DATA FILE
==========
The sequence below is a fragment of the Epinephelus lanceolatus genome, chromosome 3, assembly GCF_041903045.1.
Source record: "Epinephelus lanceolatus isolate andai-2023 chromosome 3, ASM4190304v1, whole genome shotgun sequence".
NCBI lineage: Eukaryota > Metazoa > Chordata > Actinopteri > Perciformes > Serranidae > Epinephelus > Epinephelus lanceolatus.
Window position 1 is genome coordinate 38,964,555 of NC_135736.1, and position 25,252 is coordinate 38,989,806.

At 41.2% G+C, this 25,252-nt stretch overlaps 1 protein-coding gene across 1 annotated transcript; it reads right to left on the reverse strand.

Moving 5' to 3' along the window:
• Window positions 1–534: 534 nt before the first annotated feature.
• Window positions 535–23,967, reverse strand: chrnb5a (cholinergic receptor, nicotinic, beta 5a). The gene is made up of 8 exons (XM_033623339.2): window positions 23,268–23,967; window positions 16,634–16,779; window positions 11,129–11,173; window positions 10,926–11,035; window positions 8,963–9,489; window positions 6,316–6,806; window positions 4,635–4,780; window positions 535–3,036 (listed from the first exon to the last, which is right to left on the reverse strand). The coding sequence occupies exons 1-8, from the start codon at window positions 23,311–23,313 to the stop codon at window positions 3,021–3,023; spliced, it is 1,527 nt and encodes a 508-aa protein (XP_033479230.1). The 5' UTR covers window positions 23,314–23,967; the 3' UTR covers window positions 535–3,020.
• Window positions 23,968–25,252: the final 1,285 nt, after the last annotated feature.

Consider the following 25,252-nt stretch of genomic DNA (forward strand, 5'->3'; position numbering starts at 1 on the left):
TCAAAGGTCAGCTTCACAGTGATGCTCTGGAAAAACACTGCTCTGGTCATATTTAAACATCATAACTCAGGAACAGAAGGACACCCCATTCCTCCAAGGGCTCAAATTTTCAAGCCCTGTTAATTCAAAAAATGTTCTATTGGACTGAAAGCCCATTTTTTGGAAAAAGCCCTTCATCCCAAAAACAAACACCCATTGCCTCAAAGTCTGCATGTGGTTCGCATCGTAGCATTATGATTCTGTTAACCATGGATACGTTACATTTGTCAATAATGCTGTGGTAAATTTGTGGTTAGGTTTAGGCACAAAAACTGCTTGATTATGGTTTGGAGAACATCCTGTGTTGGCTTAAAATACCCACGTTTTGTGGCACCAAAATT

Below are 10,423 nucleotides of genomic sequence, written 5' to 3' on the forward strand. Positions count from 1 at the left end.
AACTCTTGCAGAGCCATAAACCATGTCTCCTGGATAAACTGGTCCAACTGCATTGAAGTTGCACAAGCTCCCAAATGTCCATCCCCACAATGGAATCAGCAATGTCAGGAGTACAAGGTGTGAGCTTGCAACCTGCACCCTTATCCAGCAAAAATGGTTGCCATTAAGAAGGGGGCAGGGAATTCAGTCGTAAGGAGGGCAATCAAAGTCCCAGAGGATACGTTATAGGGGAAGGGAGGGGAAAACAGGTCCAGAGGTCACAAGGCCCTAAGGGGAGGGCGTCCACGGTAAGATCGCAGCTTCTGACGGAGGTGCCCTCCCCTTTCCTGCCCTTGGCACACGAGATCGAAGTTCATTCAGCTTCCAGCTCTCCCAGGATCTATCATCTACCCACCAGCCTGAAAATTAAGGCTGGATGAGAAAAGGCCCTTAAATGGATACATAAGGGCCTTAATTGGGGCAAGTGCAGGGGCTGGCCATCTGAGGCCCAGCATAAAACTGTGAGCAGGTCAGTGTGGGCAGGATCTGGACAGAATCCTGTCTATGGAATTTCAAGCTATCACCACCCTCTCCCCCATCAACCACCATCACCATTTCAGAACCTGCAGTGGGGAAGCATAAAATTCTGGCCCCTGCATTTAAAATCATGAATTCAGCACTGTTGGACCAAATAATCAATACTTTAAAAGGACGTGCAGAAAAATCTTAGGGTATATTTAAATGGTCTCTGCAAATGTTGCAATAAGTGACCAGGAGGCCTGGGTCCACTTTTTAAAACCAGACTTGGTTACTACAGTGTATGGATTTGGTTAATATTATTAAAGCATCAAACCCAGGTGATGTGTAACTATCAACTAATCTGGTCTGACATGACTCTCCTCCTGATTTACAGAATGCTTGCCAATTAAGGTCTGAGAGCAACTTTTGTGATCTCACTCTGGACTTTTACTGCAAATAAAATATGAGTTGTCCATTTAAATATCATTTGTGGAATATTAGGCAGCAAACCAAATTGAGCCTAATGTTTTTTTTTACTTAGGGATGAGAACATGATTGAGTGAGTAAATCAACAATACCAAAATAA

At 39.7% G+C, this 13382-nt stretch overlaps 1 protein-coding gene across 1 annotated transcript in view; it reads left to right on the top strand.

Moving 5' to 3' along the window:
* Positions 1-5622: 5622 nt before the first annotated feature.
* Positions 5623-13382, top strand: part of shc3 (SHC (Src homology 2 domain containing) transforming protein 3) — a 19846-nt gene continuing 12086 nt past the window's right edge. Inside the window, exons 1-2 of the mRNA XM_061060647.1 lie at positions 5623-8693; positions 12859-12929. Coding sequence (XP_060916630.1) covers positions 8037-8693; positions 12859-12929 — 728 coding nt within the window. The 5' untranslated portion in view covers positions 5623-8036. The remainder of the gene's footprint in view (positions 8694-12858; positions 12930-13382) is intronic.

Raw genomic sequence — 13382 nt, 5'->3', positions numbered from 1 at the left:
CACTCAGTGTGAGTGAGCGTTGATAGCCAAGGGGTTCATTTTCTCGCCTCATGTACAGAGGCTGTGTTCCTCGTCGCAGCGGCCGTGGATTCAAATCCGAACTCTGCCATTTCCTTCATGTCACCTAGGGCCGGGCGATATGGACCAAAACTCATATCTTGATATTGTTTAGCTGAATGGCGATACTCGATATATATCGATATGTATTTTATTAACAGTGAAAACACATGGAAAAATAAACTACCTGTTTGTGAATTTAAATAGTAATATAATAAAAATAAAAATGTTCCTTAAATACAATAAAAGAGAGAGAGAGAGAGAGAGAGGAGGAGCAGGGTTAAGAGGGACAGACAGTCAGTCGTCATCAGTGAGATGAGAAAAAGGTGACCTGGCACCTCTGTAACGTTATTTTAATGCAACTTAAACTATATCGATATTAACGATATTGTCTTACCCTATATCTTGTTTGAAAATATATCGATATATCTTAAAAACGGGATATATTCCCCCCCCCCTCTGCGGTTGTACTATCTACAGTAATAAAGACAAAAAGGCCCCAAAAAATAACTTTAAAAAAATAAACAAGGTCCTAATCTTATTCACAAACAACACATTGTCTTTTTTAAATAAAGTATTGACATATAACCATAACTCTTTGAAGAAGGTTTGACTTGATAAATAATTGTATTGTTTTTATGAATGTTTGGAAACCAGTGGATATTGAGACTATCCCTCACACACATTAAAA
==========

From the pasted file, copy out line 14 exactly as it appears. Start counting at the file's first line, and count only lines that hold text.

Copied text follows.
At 39.7% G+C, this 13382-nt stretch overlaps 1 protein-coding gene across 1 annotated transcript in view; it reads left to right on the top strand.